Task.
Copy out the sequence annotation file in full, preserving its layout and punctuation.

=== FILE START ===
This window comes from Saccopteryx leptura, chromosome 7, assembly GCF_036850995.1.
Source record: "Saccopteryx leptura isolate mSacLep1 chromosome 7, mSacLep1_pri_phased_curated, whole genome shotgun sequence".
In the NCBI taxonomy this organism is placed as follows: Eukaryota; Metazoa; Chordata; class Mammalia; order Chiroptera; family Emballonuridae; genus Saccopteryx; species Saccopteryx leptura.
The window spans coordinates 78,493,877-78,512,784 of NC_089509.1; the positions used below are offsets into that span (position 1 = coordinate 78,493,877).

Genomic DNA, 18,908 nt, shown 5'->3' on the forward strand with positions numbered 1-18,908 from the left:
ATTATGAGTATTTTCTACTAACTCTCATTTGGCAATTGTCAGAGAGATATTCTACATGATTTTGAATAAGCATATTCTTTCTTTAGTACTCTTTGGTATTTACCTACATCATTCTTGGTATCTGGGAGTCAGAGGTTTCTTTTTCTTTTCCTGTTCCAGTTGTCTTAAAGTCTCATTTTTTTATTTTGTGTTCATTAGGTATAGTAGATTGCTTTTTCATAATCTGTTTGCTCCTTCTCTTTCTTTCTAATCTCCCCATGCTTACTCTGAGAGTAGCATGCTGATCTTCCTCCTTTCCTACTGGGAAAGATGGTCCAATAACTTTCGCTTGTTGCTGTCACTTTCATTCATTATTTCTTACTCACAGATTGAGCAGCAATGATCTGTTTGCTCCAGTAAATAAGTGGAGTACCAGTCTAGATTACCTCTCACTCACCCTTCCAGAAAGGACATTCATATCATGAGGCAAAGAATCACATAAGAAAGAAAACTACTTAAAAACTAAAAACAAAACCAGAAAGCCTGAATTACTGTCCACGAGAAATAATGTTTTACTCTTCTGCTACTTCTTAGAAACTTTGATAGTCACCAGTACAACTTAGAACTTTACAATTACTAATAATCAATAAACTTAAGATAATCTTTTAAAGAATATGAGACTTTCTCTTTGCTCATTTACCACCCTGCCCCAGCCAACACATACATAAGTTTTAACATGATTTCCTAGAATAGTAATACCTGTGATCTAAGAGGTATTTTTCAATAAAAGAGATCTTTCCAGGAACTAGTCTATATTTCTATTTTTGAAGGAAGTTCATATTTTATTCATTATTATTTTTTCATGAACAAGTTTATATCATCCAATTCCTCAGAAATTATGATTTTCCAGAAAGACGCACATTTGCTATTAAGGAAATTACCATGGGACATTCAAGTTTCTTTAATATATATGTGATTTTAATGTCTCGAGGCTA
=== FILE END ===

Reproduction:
This window comes from Saccopteryx leptura, chromosome 7, assembly GCF_036850995.1.
Source record: "Saccopteryx leptura isolate mSacLep1 chromosome 7, mSacLep1_pri_phased_curated, whole genome shotgun sequence".
In the NCBI taxonomy this organism is placed as follows: Eukaryota; Metazoa; Chordata; class Mammalia; order Chiroptera; family Emballonuridae; genus Saccopteryx; species Saccopteryx leptura.
The window spans coordinates 78,493,877-78,512,784 of NC_089509.1; the positions used below are offsets into that span (position 1 = coordinate 78,493,877).

Genomic DNA, 18,908 nt, shown 5'->3' on the forward strand with positions numbered 1-18,908 from the left:
ATTATGAGTATTTTCTACTAACTCTCATTTGGCAATTGTCAGAGAGATATTCTACATGATTTTGAATAAGCATATTCTTTCTTTAGTACTCTTTGGTATTTACCTACATCATTCTTGGTATCTGGGAGTCAGAGGTTTCTTTTTCTTTTCCTGTTCCAGTTGTCTTAAAGTCTCATTTTTTTATTTTGTGTTCATTAGGTATAGTAGATTGCTTTTTCATAATCTGTTTGCTCCTTCTCTTTCTTTCTAATCTCCCCATGCTTACTCTGAGAGTAGCATGCTGATCTTCCTCCTTTCCTACTGGGAAAGATGGTCCAATAACTTTCGCTTGTTGCTGTCACTTTCATTCATTATTTCTTACTCACAGATTGAGCAGCAATGATCTGTTTGCTCCAGTAAATAAGTGGAGTACCAGTCTAGATTACCTCTCACTCACCCTTCCAGAAAGGACATTCATATCATGAGGCAAAGAATCACATAAGAAAGAAAACTACTTAAAAACTAAAAACAAAACCAGAAAGCCTGAATTACTGTCCACGAGAAATAATGTTTTACTCTTCTGCTACTTCTTAGAAACTTTGATAGTCACCAGTACAACTTAGAACTTTACAATTACTAATAATCAATAAACTTAAGATAATCTTTTAAAGAATATGAGACTTTCTCTTTGCTCATTTACCACCCTGCCCCAGCCAACACATACATAAGTTTTAACATGATTTCCTAGAATAGTAATACCTGTGATCTAAGAGGTATTTTTCAATAAAAGAGATCTTTCCAGGAACTAGTCTATATTTCTATTTTTGAAGGAAGTTCATATTTTATTCATTATTATTTTTTCATGAACAAGTTTATATCATCCAATTCCTCAGAAATTATGATTTTCCAGAAAGACGCACATTTGCTATTAAGGAAATTACCATGGGACATTCAAGTTTCTTTAATATATATGTGATTTTAATGTCTCGAGGCTA